America proved bountiful for his family, he said. He and his brothers went on to college and good lives. Smerechanskyy, 30, works in banking and has a young family of his own.

“We wish more Ukrainians would have a safer environment to live in and raise their children, which is not the case right now,” he said.

So his family is doing what they can to help.

On March 1, Smerechanskyy was at JFK International Airport to pick up the wife of a cousin and their sons, ages 6 and 10. His cousin managed to get his family to Poland and on a flight to safety.

Smerechanskyy made sure there was ice cream and lots of toys awaiting them. The boys keep telling him they miss home. Smerechanskyy said their mother explains that home isn’t safe now. He said he tries to tell them that their new home is a good place.

“I was just telling my nephews, ‘If you do good in school, you can have a good future in America,’” he said.

A wedding in the midst of a war

“Did I ever think I was going to marry somebody Ukrainian? No,” Mykola Kosyk said, telling the story of how he and his fiancee, Olya Bohun, 27, a health-care administrator, met. “I wasn’t even looking. It just happened.”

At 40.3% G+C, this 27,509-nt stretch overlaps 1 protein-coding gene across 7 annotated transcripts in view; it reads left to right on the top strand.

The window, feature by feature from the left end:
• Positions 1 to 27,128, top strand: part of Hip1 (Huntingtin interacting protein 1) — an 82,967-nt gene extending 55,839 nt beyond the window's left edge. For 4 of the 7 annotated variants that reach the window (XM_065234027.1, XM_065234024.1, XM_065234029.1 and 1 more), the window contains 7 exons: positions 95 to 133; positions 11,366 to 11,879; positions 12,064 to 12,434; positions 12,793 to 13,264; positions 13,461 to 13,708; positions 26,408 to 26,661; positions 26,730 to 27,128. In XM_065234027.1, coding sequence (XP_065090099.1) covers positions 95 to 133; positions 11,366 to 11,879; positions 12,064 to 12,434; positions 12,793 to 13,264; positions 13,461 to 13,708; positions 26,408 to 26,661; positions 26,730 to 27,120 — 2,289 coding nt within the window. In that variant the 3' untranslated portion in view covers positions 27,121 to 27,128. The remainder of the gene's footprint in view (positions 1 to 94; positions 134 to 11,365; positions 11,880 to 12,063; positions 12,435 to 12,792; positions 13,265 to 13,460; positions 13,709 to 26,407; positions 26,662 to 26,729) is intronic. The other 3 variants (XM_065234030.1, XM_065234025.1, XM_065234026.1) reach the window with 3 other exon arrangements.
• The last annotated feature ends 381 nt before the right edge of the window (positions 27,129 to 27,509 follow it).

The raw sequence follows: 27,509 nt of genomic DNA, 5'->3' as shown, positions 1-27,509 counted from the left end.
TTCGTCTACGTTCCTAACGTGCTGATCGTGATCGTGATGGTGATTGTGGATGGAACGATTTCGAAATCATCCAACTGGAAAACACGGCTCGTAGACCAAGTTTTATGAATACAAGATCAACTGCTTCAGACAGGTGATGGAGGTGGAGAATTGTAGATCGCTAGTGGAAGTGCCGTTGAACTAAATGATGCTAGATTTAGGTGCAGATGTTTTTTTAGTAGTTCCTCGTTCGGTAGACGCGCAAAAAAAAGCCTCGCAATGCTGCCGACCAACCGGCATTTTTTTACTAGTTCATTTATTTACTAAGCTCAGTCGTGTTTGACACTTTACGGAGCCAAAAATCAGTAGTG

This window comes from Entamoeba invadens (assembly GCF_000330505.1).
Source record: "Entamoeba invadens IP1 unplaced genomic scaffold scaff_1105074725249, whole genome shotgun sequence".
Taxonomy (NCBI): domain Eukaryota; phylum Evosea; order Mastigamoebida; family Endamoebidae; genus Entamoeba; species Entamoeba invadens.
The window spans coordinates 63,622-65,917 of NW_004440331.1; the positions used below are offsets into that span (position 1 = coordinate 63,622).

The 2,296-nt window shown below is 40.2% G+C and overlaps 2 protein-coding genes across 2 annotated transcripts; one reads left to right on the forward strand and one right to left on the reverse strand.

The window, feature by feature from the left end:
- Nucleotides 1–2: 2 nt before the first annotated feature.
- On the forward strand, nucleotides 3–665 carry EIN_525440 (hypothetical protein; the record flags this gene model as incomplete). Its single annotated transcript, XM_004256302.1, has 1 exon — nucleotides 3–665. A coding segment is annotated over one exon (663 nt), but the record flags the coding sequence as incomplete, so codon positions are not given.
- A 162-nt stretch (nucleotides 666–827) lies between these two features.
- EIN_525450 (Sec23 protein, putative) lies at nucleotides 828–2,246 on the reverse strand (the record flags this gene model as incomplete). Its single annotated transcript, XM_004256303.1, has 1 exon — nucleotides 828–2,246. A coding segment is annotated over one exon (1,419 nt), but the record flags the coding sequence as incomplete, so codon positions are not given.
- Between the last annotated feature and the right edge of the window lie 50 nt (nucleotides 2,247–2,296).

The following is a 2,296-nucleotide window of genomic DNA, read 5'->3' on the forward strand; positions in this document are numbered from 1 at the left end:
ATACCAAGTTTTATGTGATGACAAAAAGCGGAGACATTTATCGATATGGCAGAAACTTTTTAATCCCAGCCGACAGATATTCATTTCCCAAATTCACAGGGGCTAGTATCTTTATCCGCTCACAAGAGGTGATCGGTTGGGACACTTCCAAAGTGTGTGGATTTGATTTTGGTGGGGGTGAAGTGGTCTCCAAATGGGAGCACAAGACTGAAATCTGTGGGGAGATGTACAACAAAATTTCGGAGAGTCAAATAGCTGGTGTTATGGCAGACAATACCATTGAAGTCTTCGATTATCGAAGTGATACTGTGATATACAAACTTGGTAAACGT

That was about eight years ago at a function of the Ukrainian American Youth Association. They just got talking.

Come to think of it, he said, his parents met through one of the Ukrainian organizations as well. History repeats.

Right now, though, the war consumes.

His fiancee’s father, brother, and stepmother are there. “It’s hit her pretty hard. She’s checking the news nonstop,” he said.

They have a June wedding planned. Since their families are small, they’ve decided to forgo a big Ukrainian church wedding for a more rustic affair. Kosyk’s grandparents have all passed on. His mother’s father was buried with soil he brought with him from his home village. When he died, it was put in his shoes so his feet might always be touching Ukraine.

But even without the large wedding, heritage will be an honored guest. They’ll probably have traditional Ukrainian music, Kosyk said, and his bride-to-be already has her gown. Of course, he’s not allowed to see it. But Kosyk said he knows this much: It came from Ukraine.